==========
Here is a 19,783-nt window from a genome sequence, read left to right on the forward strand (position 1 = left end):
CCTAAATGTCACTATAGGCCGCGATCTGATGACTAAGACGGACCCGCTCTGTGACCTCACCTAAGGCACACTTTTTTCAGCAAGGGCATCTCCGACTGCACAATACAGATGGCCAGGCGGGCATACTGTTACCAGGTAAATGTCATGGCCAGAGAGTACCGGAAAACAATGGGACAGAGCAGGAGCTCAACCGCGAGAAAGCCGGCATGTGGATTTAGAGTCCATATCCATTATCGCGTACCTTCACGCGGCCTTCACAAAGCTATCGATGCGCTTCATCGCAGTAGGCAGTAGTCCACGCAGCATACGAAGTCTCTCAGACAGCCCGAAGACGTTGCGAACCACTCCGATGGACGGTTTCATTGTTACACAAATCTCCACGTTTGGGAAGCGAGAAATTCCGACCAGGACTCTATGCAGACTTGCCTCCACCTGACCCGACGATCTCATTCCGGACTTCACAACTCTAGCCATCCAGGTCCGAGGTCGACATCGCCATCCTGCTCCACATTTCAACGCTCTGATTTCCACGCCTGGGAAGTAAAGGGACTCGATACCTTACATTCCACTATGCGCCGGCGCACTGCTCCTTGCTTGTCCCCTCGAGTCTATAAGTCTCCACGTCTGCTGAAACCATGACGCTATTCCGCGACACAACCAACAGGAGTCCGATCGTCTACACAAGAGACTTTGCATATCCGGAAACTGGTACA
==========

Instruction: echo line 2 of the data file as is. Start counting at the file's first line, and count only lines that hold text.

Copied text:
CCTAAATGTCACTATAGGCCGCGATCTGATGACTAAGACGGACCCGCTCTGTGACCTCACCTAAGGCACACTTTTTTCAGCAAGGGCATCTCCGACTGCACAATACAGATGGCCAGGCGGGCATACTGTTACCAGGTAAATGTCATGGCCAGAGAGTACCGGAAAACAATGGGACAGAGCAGGAGCTCAACCGCGAGAAAGCCGGCATGTGGATTTAGAGTCCATATCCATTATCGCGTACCTTCACGCGGCCTTCACAAAGCTATCGATGCGCTTCATCGCAGTAGGCAGTAGTCCACGCAGCATACGAAGTCTCTCAGACAGCCCGAAGACGTTGCGAACCACTCCGATGGACGGTTTCATTGTTACACAAATCTCCACGTTTGGGAAGCGAGAAATTCCGACCAGGACTCTATGCAGACTTGCCTCCACCTGACCCGACGATCTCATTCCGGACTTCACAACTCTAGCCATCCAGGTCCGAGGTCGACATCGCCATCCTGCTCCACATTTCAACGCTCTGATTTCCACGCCTGGGAAGTAAAGGGACTCGATACCTTACATTCCACTATGCGCCGGCGCACTGCTCCTTGCTTGTCCCCTCGAGTCTATAAGTCTCCACGTCTGCTGAAACCATGACGCTATTCCGCGACACAACCAACAGGAGTCCGATCGTCTACACAAGAGACTTTGCATATCCGGAAACTGGTACA